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Making Love All the Time

LindaIf we define love making broadly, we can make love anywhere, any time; and many couples do! Having sex is what most people mean when they use the phrase. Of course, sex can be a wonderful form of lovemaking, and is a real expression of love for one another. Lovemaking certainly can include sex, but it doesn’t have to be limited to it.

In fact, one of the things that can diminish the depth of feeling in a marriage is the failure to use non-sexual means of expression to show appreciation and connect with each other.

Consider the story of Jim and Judith.

Jim: “Early on in our relationship, we decided to see how creative we could be regarding different ways of expressing our love. When we defined lovemaking in that way, we began coming up with all kinds of ways of celebrating our connection with each other. We both find sex very pleasurable, but it’s only one manifestation of lovemaking which can take on infinite variety of forms.”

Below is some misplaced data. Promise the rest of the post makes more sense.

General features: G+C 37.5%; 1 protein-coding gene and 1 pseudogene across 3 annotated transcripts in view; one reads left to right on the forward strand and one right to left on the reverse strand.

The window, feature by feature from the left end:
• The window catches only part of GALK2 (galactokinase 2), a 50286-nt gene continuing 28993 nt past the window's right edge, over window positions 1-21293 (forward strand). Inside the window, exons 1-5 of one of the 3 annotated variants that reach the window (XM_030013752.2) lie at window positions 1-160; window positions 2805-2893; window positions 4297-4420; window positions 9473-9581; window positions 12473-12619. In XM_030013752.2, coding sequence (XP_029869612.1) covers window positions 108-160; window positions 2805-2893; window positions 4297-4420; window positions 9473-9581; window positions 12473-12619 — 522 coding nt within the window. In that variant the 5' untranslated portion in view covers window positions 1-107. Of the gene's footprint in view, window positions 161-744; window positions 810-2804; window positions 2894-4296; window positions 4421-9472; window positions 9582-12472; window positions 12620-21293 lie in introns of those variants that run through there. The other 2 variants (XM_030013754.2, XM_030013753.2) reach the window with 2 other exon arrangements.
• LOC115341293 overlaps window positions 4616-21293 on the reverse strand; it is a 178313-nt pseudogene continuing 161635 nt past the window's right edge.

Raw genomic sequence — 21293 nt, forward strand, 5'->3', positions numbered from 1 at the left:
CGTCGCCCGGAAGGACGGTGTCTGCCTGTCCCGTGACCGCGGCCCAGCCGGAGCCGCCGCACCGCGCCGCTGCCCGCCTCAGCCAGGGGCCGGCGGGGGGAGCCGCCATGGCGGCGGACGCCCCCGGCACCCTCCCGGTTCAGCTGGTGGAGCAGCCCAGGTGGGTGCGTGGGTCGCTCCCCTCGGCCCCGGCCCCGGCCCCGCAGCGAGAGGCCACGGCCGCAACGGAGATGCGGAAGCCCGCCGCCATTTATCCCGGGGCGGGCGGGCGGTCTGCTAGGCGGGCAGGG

Judith: “Lovemaking is about sharing the experience of affection with each other. You make love whenever you respect each other and appreciate each other for who each of you are. When we actively seek out creative ways of pleasing each other and bringing more joy into each other’s lives, we are making love. When we each are doing this for each other, it just doesn’t get any better. It creates a positive flow that then extends out to others.